Things got so crazy at one point that a deputy fire chief was taken down at gunpoint by law-enforcement officers.

“When police and fire aren’t talking to each other, things really can get out of control,” Pessemier said. “One of my training chiefs—still in his black bunker gear and carrying a radio in his hand—had come to the scene and had entered the perimeter. The shooters were reported to be wearing black trench coats. To the police sniper who was looking through his scope from quite a distance away, my chief looked just like someone wearing a trench coat and holding a gun.”

System overload was another big problem that was widespread and borne of inadequate planning, according to Pessemier.

“The cell-phone system was overloaded, the regular phone system was overloaded, and our radio system didn’t work, because we were overloading that,” he said. “So, we resorted to runners, the same way that the Roman army conquered the world. None of our systems worked, because we hadn’t planned [for something like this].”

Pessemier added that his radio system became overloaded largely because no one had the foresight to establish dedicated communications channels for the command, operations and task levels.

“So, we tried to cram everybody onto one channel—and guess what happened? Messages couldn’t get through, because there were too many people trying to talk on one channel,” Pessemier said. “We hadn’t really though through how many people can you really get onto one channel and still be able to talk to each other. … If you get more than 20 units on one channel, you’re done.”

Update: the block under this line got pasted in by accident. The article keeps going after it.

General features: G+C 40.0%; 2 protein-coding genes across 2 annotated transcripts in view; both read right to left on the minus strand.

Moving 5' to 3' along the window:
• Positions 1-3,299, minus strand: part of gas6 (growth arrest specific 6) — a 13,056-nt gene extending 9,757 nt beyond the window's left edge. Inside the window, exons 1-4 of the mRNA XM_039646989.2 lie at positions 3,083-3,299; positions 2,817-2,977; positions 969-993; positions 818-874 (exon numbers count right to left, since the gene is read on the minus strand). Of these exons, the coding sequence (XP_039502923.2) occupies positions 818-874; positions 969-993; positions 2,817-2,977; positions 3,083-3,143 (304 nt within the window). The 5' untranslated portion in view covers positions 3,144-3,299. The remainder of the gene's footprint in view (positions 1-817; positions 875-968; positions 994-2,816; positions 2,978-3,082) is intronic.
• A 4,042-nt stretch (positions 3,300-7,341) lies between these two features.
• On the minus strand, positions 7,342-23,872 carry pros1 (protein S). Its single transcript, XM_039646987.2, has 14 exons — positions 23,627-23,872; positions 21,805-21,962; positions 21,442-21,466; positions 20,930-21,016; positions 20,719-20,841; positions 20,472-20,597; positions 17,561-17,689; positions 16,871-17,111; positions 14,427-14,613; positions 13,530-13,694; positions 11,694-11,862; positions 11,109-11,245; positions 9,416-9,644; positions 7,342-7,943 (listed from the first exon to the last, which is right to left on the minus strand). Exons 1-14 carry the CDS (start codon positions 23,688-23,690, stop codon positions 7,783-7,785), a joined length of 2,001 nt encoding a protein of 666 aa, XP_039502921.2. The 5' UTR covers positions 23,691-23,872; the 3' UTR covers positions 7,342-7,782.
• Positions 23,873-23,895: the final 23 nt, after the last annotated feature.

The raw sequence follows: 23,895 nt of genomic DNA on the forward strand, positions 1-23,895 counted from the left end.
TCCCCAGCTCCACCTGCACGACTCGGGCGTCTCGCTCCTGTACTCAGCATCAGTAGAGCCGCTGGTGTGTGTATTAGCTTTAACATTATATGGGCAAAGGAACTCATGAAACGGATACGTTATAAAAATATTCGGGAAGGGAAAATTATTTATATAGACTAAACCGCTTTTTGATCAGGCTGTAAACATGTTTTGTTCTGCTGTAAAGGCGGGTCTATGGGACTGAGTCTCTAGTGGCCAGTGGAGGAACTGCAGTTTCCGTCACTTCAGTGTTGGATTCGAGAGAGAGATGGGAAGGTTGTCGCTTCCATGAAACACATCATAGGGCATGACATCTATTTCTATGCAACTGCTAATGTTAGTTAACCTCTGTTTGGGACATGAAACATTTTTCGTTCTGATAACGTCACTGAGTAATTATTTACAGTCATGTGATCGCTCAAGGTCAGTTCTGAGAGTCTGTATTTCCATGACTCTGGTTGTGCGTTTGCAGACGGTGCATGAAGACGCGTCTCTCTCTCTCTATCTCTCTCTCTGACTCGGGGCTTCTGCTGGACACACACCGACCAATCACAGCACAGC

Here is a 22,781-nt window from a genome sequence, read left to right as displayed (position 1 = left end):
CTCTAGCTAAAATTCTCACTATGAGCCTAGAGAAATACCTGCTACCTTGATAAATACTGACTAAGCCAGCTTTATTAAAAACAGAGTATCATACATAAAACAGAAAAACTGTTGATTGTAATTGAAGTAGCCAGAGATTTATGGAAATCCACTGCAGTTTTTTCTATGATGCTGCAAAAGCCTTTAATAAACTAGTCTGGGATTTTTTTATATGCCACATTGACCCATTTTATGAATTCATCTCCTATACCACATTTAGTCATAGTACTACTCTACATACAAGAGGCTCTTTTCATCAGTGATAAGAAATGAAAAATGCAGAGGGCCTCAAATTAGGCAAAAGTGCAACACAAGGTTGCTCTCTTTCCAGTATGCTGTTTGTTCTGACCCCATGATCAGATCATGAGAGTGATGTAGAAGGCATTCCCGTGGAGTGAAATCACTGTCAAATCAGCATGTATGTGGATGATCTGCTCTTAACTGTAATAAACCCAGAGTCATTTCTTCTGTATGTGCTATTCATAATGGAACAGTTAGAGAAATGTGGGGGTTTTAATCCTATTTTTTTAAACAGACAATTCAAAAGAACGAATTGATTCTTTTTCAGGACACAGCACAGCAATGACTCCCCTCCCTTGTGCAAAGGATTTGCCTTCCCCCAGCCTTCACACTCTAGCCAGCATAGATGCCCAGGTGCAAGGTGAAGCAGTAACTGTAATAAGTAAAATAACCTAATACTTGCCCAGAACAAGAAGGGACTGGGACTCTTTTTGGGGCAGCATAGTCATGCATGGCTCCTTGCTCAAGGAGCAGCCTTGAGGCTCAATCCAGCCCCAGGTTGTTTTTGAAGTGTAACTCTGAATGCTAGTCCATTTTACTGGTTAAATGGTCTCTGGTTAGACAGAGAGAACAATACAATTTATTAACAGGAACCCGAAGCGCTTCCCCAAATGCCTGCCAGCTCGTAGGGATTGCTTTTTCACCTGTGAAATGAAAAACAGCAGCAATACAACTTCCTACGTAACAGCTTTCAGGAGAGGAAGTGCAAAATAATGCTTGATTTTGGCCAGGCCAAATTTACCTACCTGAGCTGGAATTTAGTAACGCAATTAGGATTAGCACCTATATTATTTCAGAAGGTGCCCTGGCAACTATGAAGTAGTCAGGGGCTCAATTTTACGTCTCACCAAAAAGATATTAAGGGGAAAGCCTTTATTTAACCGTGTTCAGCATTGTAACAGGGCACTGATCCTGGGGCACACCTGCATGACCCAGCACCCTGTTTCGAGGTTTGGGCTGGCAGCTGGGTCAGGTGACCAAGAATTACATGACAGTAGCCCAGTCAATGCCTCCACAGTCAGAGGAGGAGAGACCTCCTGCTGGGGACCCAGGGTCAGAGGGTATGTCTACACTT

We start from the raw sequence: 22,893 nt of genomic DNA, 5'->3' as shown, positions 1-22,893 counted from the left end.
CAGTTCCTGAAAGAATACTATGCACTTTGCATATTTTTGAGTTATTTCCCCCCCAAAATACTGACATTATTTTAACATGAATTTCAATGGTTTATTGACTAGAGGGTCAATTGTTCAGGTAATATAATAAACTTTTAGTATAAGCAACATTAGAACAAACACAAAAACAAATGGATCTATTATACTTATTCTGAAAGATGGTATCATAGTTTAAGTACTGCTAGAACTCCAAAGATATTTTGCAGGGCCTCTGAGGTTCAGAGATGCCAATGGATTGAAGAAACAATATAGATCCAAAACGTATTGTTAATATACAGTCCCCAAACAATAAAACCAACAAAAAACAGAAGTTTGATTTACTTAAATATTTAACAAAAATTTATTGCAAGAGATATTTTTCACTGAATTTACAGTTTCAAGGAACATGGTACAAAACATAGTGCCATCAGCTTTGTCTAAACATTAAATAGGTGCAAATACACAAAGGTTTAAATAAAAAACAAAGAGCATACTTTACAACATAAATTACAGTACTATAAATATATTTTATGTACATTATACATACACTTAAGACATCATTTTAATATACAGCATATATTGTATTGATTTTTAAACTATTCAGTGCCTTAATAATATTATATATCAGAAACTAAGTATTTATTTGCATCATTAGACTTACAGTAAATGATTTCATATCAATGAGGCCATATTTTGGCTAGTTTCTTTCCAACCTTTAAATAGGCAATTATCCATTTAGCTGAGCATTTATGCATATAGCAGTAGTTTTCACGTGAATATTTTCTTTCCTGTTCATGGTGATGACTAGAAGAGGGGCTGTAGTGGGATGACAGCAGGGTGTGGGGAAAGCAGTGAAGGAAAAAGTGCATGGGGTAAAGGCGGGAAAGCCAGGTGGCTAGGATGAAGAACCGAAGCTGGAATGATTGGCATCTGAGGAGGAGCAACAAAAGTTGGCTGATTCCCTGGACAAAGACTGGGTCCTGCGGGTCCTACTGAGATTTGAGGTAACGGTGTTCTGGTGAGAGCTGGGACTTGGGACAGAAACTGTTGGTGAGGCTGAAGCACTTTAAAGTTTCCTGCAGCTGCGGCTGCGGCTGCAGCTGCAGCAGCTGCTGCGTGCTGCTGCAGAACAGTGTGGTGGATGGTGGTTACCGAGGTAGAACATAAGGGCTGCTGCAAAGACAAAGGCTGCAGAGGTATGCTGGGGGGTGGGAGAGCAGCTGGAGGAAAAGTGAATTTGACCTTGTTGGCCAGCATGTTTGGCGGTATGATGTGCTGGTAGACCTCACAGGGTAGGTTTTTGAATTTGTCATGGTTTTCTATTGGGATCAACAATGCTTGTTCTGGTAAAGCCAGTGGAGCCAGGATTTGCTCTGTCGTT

So, it’s vital to create an incident-command plan that incorporates a well-conceived radio-communications plan. It’s also critically important to get police and fire talking on a daily basis.

“Then, all they have to do is ramp up when a big event occurs,” Pessemier said.

However, he acknowledged that, given the cultural divide that traditionally has existed between the police and fire services, achieving this goal might prove to be elusive. To clear this hurdle, Pessemier suggested that the 911 sector should step up to bridge the gap.

“What you want to get to is joint regional planning—integrated and coordinated, in terms of the structure and the process that's going to be used to respond to large-scale [incidents],” he said. “I think there’s nobody better situated to drag these public-safety people together than the communication center, because you are the absolute hub of everything that’s going to happen when some kind of large-scale thing hits your community.”

While it sounds good in theory, Pessemier said that—in reality—911 sector officials likely will get the proverbial “deer in the headlights look” from police and fire chiefs at first, and that they ultimately may need to be “dragged by the ear” into such a scenario.

“But you need operational changes to get better performance, and you have to start somewhere,” he said. “[Communications centers] provide service to all of these agencies, so [they’re] uniquely positioned to do this.”